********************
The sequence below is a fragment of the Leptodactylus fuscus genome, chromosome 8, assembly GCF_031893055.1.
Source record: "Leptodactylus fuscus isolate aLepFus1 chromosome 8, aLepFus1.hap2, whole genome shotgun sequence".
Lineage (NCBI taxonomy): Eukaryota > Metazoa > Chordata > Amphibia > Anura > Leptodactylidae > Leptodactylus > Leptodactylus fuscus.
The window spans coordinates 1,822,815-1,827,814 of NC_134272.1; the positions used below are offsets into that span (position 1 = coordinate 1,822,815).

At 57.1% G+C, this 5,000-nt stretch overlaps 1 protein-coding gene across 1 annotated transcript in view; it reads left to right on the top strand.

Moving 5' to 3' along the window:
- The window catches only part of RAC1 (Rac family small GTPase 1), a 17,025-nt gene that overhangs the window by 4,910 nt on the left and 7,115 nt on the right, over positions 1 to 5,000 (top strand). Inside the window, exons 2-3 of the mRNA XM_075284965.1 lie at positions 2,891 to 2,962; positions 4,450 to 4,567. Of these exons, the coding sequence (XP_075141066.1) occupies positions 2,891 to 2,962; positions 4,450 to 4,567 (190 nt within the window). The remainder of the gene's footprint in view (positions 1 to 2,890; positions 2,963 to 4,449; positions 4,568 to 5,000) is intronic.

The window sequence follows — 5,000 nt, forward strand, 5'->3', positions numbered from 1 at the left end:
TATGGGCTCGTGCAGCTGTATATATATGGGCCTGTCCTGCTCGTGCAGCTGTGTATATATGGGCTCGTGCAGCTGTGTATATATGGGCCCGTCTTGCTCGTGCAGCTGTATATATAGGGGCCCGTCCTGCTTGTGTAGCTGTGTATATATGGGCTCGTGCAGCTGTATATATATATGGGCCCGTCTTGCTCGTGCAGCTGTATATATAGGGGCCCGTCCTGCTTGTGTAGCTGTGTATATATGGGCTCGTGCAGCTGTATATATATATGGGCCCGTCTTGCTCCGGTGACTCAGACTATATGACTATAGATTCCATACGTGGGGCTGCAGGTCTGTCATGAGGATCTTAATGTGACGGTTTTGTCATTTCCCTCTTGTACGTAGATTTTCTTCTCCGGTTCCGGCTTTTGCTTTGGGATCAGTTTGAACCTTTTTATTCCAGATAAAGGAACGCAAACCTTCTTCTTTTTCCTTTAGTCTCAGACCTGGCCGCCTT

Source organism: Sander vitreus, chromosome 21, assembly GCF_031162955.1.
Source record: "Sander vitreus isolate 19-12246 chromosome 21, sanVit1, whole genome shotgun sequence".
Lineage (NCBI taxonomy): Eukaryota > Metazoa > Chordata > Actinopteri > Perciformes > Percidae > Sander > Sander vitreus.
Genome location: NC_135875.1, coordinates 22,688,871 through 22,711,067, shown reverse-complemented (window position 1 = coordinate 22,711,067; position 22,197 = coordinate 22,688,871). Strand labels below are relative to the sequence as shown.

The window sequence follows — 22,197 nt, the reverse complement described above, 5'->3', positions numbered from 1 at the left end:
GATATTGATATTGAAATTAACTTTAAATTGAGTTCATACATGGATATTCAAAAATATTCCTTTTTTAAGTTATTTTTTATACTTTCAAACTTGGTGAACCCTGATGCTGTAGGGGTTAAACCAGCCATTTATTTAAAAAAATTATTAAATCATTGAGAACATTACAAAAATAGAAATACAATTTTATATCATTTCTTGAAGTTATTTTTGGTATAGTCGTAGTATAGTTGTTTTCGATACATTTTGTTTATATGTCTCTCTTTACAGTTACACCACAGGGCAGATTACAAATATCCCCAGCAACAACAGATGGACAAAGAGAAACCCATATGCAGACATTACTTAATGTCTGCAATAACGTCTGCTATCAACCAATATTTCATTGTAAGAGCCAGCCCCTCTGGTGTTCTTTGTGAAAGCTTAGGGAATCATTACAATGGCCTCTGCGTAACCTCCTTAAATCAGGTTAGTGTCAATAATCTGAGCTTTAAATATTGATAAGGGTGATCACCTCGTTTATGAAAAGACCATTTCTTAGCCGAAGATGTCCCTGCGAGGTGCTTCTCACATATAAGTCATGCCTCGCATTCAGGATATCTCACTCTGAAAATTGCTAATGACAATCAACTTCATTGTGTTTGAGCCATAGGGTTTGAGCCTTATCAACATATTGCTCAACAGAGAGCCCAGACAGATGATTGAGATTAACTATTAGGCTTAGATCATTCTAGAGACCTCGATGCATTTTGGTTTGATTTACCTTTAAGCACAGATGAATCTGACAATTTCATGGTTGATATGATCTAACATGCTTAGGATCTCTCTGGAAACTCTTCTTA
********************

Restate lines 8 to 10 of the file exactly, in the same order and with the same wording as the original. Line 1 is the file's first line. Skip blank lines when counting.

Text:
The window sequence follows — 5,000 nt, forward strand, 5'->3', positions numbered from 1 at the left end:
TATGGGCTCGTGCAGCTGTATATATATGGGCCTGTCCTGCTCGTGCAGCTGTGTATATATGGGCTCGTGCAGCTGTGTATATATGGGCCCGTCTTGCTCGTGCAGCTGTATATATAGGGGCCCGTCCTGCTTGTGTAGCTGTGTATATATGGGCTCGTGCAGCTGTATATATATATGGGCCCGTCTTGCTCGTGCAGCTGTATATATAGGGGCCCGTCCTGCTTGTGTAGCTGTGTATATATGGGCTCGTGCAGCTGTATATATATATGGGCCCGTCTTGCTCCGGTGACTCAGACTATATGACTATAGATTCCATACGTGGGGCTGCAGGTCTGTCATGAGGATCTTAATGTGACGGTTTTGTCATTTCCCTCTTGTACGTAGATTTTCTTCTCCGGTTCCGGCTTTTGCTTTGGGATCAGTTTGAACCTTTTTATTCCAGATAAAGGAACGCAAACCTTCTTCTTTTTCCTTTAGTCTCAGACCTGGCCGCCTT

Source organism: Sander vitreus, chromosome 21, assembly GCF_031162955.1.